Greater investment needed for public healthcare

The quality and quantity of healthcare professionals in the public sector needs to be increased, so they can serve the community better

by S BIRRUNTHA / pic by ARIF KARTONO

THE Malaysian public healthcare system needs bigger investment and a stronger institution to ensure that the people in the country always have access to efficient and high-quality healthcare services, said University of Malaya medicine and infectious diseases Prof Datuk Dr Adeeba Kamarulzaman.

She added that although the Ministry of Health provides clinics and hospitals nationwide, there is still a shortage of quality healthcare centres, especially in remote parts of the country.

“There is an imbalance in terms of private and public healthcare systems in the country, where too much resources and attention are always given to the private healthcare system as an acute care hospital in the hope of medical tourism and so on.

“However, I think we have an ample room to strengthen our public healthcare system as well.

“There is of course a role to the private healthcare system in the country, but in the current state, there is no doubt that there has to be a bigger investment into the public healthcare system and to strengthen them because there are many things that we can improve in terms of preventive healthcare, aged and community-based care, and many more.”

She said this during a webinar on “Social Market Economy Perspectives: Public or Private? — Equity, Efficiency and Quality in Malaysia’s Healthcare” organised by Konrad-Adenauer-Stiftung and Futures Malaysia yesterday.

Dr Adeeba noted that the current budget allocation to the public healthcare system is simply not enough and the allocation needs to be increased to at least 3% to 4% in order for the country to join the list of developed nations.

Dr Adeeba stressed that the quality and quantity of healthcare professionals working in the public sector needs to be increased, so that they can serve the community better and avoid shortages in terms of number of staff.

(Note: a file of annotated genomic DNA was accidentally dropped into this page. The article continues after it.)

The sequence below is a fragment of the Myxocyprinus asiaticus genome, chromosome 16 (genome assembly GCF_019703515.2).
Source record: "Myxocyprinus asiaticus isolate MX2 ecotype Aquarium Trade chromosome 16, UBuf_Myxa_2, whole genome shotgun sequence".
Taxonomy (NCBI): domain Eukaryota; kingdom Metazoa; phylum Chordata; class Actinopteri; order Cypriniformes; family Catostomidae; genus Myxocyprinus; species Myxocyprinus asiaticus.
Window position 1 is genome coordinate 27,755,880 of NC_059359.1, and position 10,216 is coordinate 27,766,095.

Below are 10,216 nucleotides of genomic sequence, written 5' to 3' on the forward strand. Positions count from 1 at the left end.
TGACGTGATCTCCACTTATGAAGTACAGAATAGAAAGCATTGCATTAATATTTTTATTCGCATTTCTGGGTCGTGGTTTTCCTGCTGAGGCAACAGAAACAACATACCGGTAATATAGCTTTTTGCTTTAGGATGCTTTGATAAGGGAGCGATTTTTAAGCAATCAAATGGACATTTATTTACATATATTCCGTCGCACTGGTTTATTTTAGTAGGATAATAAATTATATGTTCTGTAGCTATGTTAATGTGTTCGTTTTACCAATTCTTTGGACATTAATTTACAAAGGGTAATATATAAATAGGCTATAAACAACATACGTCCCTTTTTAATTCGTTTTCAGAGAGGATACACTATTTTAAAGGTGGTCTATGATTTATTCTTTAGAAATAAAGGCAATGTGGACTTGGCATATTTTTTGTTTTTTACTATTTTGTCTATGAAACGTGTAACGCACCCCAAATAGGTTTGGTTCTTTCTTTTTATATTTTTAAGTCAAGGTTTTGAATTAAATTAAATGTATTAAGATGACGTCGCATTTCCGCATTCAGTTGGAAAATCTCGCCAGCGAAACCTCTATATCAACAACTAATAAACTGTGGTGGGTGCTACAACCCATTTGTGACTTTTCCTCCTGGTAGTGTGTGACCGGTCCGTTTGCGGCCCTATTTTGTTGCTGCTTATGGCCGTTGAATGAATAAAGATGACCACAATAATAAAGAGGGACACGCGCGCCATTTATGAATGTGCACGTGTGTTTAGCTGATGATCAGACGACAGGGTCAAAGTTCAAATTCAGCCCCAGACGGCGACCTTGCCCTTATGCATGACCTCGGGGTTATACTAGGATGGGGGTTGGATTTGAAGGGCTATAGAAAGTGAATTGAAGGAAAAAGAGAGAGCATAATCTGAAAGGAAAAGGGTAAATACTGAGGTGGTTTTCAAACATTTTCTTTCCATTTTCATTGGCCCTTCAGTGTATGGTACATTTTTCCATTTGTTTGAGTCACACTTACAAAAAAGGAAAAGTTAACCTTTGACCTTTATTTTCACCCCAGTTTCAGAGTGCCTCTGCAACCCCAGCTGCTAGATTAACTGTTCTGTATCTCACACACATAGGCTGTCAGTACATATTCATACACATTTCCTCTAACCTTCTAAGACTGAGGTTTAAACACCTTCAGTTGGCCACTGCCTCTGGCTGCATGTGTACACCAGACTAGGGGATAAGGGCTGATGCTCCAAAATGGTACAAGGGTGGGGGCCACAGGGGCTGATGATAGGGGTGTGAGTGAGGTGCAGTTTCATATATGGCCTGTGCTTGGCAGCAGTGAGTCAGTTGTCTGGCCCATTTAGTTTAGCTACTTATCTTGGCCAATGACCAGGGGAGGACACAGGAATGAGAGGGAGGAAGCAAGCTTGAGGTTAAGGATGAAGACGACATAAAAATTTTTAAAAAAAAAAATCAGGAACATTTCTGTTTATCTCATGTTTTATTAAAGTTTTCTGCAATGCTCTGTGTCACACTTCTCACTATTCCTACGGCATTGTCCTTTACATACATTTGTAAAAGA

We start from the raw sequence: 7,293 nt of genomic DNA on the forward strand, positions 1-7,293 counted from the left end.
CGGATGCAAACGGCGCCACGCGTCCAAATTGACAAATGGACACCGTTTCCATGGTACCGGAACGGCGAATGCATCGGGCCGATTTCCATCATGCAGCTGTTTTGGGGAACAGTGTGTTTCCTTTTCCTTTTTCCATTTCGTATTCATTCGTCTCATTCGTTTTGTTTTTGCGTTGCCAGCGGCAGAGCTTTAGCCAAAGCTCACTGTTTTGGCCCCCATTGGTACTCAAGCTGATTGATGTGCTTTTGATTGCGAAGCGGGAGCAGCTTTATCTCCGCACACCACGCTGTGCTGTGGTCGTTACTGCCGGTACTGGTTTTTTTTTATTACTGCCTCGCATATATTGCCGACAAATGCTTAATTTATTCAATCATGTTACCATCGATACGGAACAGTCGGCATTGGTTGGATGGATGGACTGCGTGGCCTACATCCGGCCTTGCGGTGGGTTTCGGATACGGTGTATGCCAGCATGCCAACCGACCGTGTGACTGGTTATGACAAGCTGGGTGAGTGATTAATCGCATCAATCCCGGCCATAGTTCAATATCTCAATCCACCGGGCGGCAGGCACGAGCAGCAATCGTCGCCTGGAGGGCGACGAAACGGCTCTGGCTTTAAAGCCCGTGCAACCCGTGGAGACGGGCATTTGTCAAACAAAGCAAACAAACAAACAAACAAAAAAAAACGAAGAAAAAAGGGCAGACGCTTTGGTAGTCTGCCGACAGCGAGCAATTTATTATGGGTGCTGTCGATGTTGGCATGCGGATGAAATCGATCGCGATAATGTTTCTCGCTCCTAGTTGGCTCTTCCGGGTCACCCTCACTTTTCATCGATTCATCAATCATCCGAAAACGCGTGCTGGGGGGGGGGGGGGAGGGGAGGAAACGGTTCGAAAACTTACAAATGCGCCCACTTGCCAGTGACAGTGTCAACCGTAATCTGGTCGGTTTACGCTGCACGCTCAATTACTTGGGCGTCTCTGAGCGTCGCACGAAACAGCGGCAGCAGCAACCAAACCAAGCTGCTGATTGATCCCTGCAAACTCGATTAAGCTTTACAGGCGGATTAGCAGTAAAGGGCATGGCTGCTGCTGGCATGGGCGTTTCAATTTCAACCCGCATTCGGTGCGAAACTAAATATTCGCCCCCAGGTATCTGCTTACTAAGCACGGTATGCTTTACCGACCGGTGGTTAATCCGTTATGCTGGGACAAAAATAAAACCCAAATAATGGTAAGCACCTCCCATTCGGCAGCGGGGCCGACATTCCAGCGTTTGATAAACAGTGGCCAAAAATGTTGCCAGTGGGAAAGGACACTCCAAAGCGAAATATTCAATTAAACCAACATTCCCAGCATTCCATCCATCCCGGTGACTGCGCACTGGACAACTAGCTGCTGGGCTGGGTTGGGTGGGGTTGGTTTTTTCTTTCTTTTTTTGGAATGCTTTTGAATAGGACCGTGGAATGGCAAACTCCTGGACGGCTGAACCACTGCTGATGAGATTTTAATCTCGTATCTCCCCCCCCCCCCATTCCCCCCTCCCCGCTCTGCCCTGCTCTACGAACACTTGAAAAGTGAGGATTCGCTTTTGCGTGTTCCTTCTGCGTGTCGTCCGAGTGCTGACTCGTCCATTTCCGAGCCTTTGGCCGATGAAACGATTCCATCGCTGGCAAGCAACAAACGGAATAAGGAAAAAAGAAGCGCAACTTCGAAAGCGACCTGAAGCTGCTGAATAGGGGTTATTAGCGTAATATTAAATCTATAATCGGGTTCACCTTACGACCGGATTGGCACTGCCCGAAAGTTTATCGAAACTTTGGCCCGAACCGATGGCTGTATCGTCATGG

“As a trainer myself for not just medical graduates but also postgraduates, we can’t seem to produce specialists quickly enough for the consumption of both public and private healthcare systems.

“As soon as we train them, we lose them to the private system. So, that’s been a constant source of frustration for all of us. We are still working to ensure that we have a robust and strong public health system,” she said.

Dr Adeeba highlighted that “medical brain drain” among health professionals is very common, where many of them migrate from one country to other developed and industrialised nations in search of better opportunities.

She noted that it is also prevalent in the country’s public healthcare system, where many health professionals seek to join the private health system for their career advancement.

On that note, she also urged the government to have a serious look in terms of salary packages to medical professionals and health staff in the public healthcare system.

“I am told that the salary in the public system is less attractive. So, this is another reason why many of them leave the country to work in other gulf states or even in Singapore due to the huge disparity in terms of their income,” she said.

In terms of costs, Dr Adeeba said it is also important to look at whether the healthcare system is increasingly geared towards profit versus its true role of providing care to Malaysians.

She added that it is indeed the country leads a good public healthcare system, whether it is in delivering public health in its true form or in terms of prevention health measures, disease surveillance and all these activities related to the Covid-19 outbreak.

However, she said the concern lies on the increased privatisation of healthcare in the country, where it should learn by taking example of the Covid-19 surge in India.

“I recently read a commentary that because of the increase in privatisation of the Indian healthcare system, the public healthcare system has been severely underinvested and they are not able to cope with the current crisis that they are facing.

“Although we are not to that level, I think it is a very important lesson for our country’s healthcare system to learn from this pandemic that we need to strengthen our public health system, as they are the one that are currently providing the services to overcome this pandemic, whether in terms of intervention, prevention or even in providing direct care to Covid-19 patients,” she added.

Dr Adeeba noted that whether by enhancing direct taxation or by having a separate health financing system, the question on how and what the government can do to implement a good public healthcare system will always remain.